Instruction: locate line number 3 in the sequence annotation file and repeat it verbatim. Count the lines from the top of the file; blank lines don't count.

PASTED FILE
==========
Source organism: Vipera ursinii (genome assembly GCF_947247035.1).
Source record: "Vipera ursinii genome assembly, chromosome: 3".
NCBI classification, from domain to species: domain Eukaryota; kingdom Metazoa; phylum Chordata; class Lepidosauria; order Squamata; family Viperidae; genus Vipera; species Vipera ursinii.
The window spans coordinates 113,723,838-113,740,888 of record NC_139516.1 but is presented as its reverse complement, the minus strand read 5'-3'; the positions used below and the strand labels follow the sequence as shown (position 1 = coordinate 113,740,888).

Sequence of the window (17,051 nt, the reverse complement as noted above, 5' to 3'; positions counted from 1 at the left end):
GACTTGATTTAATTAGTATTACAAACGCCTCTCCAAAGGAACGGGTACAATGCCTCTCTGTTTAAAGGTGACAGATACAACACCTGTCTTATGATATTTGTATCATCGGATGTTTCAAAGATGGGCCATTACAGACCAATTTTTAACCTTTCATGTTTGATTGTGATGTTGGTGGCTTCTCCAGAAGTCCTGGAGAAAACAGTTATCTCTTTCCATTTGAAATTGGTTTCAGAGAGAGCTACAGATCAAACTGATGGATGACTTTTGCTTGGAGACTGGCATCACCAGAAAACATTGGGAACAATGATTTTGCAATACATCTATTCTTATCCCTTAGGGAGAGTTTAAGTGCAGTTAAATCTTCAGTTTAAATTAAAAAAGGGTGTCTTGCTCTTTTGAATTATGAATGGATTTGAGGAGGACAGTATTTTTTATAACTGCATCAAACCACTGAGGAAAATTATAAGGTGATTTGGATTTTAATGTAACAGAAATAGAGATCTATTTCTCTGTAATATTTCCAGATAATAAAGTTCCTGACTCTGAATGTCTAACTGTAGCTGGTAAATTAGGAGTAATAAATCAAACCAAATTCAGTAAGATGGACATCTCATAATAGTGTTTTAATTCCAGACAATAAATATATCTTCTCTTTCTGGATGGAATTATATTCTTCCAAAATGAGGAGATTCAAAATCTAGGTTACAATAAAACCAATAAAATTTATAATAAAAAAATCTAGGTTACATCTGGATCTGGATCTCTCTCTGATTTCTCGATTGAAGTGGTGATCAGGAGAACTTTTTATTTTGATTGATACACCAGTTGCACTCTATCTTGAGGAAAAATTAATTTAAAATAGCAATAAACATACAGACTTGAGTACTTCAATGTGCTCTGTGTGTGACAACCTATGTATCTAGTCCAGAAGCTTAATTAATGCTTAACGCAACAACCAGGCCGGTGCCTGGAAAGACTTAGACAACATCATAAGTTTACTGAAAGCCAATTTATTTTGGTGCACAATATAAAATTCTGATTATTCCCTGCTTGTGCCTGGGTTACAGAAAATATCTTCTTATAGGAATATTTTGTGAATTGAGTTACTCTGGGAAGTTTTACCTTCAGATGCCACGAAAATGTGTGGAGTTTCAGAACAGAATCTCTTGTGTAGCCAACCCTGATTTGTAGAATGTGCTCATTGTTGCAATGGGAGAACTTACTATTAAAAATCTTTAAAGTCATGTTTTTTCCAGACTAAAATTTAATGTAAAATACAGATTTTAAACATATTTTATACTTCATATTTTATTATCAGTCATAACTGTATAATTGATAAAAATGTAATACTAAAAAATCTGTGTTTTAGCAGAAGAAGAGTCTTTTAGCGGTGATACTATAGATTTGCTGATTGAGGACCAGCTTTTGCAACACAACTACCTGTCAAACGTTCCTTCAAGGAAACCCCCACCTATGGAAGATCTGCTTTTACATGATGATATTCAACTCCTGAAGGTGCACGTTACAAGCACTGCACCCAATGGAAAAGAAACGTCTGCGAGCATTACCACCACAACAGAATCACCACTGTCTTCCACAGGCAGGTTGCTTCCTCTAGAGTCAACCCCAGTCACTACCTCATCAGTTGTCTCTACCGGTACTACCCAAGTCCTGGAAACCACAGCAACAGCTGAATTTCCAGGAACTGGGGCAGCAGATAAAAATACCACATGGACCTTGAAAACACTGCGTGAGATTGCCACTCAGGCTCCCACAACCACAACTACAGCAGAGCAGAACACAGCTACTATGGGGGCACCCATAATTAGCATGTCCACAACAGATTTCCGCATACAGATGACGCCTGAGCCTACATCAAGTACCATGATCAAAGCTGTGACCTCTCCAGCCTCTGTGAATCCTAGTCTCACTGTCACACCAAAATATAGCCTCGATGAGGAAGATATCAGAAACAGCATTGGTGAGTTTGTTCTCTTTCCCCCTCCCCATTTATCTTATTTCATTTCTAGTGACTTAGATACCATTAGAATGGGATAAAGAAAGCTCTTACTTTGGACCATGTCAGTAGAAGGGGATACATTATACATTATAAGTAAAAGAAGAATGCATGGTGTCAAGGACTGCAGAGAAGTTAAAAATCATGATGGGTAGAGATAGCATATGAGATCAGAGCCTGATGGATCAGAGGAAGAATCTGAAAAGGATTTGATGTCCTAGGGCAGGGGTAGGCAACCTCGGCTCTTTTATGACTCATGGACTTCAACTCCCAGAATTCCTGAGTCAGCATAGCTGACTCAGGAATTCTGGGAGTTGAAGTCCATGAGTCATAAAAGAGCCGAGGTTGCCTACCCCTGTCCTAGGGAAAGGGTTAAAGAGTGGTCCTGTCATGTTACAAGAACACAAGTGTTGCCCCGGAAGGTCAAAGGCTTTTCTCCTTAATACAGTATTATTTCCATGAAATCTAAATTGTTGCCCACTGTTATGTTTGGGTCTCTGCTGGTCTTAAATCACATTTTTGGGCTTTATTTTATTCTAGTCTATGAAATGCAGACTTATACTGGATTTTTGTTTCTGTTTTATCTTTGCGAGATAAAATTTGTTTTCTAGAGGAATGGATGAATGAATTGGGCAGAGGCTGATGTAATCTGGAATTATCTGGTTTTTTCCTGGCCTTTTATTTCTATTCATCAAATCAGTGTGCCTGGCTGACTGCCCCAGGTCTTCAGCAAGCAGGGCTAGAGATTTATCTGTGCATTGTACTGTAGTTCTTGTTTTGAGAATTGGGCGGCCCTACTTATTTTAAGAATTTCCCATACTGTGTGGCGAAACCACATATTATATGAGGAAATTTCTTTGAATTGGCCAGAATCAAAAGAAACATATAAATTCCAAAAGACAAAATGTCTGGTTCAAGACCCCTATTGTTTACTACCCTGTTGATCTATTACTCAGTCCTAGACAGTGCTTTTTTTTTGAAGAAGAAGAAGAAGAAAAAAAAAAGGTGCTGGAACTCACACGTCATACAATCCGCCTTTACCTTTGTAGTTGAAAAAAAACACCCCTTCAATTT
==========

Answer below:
NCBI classification, from domain to species: domain Eukaryota; kingdom Metazoa; phylum Chordata; class Lepidosauria; order Squamata; family Viperidae; genus Vipera; species Vipera ursinii.